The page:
Sting had previously had several notable drummers, and Robyn Flans once asked Vinnie what he thought Sting saw in his playing which he didn’t find with those others. Vinnie’s response was simple: “Someone who played for the music, but had an identity of his own. He just wanted someone who felt like the right guy.” I’ve read Sting had a set of criteria for his drummers, although initially Vinnie didn’t know them. For example on certain songs he didn’t want any fills into the chorus. Vinnie also had to learn the crucial lesson that unlike a club, playing in an arena necessitated him saying more with less.
He made albums for himself in this time and with anybody who was anybody, including among many others: Alan Holdsworth, Herbie Hancock, Quincy Jones, Bette Midler, Ray Charles, Simple Minds, John McLaughlin, Quincy Jones, Duran Duran, Chick Corea, Larry Carlton, Burt Bacharach, Steely Dan, Stanley Clarke, Andy Summers, Chaka Khan, The Buddy Rich Big Band, Norah Jones, Jeff Beck, Stevie Nicks, Celine Dion, Joe Cocker, The Beach Boys, Andrea Bocelli, BB King, Bill Evans, Brian Wilson, Michael Buble and even Katherine Jenkins and Megadeth (though presumably not at the same time!)
The guitarist Steve Vai had this to say about Vinnies ability to play Zappa’s complex music.
“He’s one of the most amazing sight-readers that ever existed on the instrument. One day we were in a Frank rehearsal. This was early ‘80s and Frank brought in this piece called “Mo‘n’Herb’s Vacation”. Just unbelievably complex. All the drums were written out, just like The Black Page except even more complex. There were these runs of like 17 over 3 and every drumhead is notated differently.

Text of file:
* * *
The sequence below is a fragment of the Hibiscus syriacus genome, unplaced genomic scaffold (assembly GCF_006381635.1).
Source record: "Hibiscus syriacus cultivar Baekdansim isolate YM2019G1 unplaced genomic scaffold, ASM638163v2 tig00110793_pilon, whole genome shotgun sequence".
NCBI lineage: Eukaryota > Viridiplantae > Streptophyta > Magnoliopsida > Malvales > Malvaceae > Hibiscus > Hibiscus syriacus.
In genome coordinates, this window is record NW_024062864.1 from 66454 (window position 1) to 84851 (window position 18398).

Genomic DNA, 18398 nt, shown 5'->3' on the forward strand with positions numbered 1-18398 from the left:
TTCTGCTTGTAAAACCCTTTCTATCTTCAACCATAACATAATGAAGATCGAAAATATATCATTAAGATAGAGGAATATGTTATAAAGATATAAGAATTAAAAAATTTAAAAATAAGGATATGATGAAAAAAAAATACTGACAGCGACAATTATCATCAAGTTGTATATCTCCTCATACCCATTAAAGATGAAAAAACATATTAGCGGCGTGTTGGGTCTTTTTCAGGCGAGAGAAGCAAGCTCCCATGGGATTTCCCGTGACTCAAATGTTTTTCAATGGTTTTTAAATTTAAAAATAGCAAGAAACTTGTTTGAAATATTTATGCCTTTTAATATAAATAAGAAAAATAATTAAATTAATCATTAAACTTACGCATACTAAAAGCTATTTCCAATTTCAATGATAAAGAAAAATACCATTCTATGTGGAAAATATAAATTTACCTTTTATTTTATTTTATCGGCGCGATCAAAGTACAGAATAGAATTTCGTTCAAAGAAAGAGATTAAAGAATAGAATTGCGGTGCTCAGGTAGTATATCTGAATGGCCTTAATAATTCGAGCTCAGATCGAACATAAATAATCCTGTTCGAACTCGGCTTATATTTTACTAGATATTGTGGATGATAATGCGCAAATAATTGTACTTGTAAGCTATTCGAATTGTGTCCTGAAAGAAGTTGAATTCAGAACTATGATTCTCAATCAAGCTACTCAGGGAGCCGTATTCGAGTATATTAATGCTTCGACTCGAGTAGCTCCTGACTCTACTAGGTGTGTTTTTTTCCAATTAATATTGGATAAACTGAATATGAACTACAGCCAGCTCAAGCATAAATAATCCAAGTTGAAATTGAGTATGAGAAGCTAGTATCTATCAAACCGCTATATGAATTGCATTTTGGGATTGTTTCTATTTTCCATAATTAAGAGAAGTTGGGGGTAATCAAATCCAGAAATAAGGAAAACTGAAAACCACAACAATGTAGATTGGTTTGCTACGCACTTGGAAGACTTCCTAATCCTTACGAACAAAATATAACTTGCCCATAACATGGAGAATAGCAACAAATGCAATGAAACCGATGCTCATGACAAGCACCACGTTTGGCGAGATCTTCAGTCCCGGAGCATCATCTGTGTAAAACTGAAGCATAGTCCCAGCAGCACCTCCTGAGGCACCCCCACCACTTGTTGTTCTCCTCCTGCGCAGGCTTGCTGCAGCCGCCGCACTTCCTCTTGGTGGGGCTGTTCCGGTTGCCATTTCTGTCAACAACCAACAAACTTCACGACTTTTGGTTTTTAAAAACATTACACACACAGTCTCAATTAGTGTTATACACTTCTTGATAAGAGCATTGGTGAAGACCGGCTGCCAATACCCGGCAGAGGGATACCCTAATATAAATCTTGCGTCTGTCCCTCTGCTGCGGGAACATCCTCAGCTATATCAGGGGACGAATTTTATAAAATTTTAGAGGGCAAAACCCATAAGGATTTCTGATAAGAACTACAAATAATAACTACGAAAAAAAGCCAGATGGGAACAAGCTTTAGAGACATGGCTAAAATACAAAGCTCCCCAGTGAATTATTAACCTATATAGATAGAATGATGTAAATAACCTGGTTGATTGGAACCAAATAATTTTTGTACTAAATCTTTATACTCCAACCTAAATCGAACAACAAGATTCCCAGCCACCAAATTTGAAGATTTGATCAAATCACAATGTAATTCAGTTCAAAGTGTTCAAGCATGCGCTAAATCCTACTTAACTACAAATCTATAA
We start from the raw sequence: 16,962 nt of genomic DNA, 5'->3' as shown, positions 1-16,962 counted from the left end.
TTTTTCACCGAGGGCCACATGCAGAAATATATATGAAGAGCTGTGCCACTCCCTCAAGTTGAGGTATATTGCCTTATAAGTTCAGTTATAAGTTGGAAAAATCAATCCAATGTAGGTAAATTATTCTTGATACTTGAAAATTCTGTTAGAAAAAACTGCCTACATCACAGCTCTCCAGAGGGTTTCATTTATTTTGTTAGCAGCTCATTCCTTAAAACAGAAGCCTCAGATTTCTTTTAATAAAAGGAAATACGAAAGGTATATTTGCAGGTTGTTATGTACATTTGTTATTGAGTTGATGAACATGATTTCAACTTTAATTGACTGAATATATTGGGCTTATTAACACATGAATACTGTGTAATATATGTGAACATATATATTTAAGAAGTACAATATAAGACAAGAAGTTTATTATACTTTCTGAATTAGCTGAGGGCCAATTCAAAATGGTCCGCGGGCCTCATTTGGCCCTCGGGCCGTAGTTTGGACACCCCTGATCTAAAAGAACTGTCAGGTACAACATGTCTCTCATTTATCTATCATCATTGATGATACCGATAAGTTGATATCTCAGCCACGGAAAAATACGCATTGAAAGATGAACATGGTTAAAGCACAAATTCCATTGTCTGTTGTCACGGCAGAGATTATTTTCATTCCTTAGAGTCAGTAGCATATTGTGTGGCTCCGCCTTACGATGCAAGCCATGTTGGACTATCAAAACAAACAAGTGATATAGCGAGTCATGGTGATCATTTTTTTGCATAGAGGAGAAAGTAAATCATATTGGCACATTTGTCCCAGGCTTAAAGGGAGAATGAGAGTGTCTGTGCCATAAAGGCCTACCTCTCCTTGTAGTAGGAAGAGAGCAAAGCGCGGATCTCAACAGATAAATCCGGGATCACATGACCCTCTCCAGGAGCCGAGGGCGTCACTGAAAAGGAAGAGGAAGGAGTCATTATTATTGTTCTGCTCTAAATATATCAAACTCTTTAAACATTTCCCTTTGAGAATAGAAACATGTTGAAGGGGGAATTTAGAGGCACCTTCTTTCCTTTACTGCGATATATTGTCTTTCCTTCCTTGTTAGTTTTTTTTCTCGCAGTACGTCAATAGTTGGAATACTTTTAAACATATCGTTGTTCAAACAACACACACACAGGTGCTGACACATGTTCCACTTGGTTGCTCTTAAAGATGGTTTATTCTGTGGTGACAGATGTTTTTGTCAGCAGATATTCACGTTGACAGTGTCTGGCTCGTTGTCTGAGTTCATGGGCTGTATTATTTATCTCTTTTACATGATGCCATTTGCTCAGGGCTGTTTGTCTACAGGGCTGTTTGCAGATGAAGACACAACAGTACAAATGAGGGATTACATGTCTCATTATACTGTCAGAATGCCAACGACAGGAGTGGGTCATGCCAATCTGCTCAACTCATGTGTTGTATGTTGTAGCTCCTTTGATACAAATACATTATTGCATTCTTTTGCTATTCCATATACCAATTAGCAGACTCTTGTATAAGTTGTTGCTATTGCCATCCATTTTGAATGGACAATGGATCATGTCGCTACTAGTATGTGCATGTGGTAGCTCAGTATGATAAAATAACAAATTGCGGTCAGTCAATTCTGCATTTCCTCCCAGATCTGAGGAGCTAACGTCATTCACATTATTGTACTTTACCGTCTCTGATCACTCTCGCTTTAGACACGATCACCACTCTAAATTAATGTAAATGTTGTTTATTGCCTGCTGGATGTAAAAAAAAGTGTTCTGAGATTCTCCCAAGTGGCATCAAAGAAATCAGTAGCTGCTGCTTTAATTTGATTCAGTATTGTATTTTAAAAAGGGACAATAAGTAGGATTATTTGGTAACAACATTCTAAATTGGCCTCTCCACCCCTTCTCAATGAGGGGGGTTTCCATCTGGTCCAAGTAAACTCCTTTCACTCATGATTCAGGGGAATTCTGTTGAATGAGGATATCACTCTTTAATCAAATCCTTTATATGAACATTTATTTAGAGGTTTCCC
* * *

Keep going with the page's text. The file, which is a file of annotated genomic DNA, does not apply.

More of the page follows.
“And there were a whole bunch of people there. I think Bozzio was there. Vinnie had this piece of music on the stand to his right. To his left he had another music stand with a plate of Sushi on it. Now the tempo of the piece was very slow, like The Black Page. The first riff came in with all these choking of cymbals, hi hat ruffs, spinning of Roto-toms and all this crazy stuff. And I saw Vinnie reading this thing. Now he has this habit of pushing his glasses up with the middle finger of his right hand. Well I saw him look at this one bar of music, it was the last bar of music on the page. He started to play it and he was turning the page with one hand. Once the page was turned he continued playing the riff with his right hand and he reached over with his left hand, grabbed a piece of sushi and put it in his mouth, continuing the riff with his left hand and feet, pushed his glasses up and then played the remaining part of the bar.
“It was the sickest thing I have ever seen. Frank threw his music up in the air. Bozzio turned around and walked away. I just started laughing.”
As far as drum sets are concerned, Vinnie has had a slightly chequered career, after starting with the toy set which was followed by the Rogers. He started playing Yamaha during the eighties and he stayed with them for ten years. During this time he mainly used a set that was 10 x 10, 12 x 10, 14 x 12, 16 x 14, 22 x 18” with 4” deep snare drum. From Yamaha he moved to Gretsch in the nineties (the black and white kit). In 2012 he moved to Ludwig for a couple of years before playing drums made meticulously by customiser and restorer Chris Heuer in Burbank. After this he bounced back to Gretsch in 2016. Nowadays he has slightly shallower mounted toms and a deeper bass (in a lovely medium blue) and 12 x 5” and 14 x 5” diameter snares.
He was once with Zildjian cymbals and had a great deal of input into their A Custom line, although these days he’s endorsing Paiste Formula 602 and his hardware comes from DW.
In 1996 Vinnie Colaiuta was included in The Modern Drummer Hall of Fame. I can’t say I really know Mr Colaiuta although I’ve met him at the odd drum show in a previous life.
There are plenty of quotes about Vinnie Colaiuta one of my favourites being: “If you threw Tony Williams and Steve Gadd into a blender, Vinnie would be the result!” But there’s more – as someone once said: “Ask 50 drummers about Vinnie Colaiuta you’ll get the same answer; there’s Vinnie, then there’s everybody else.”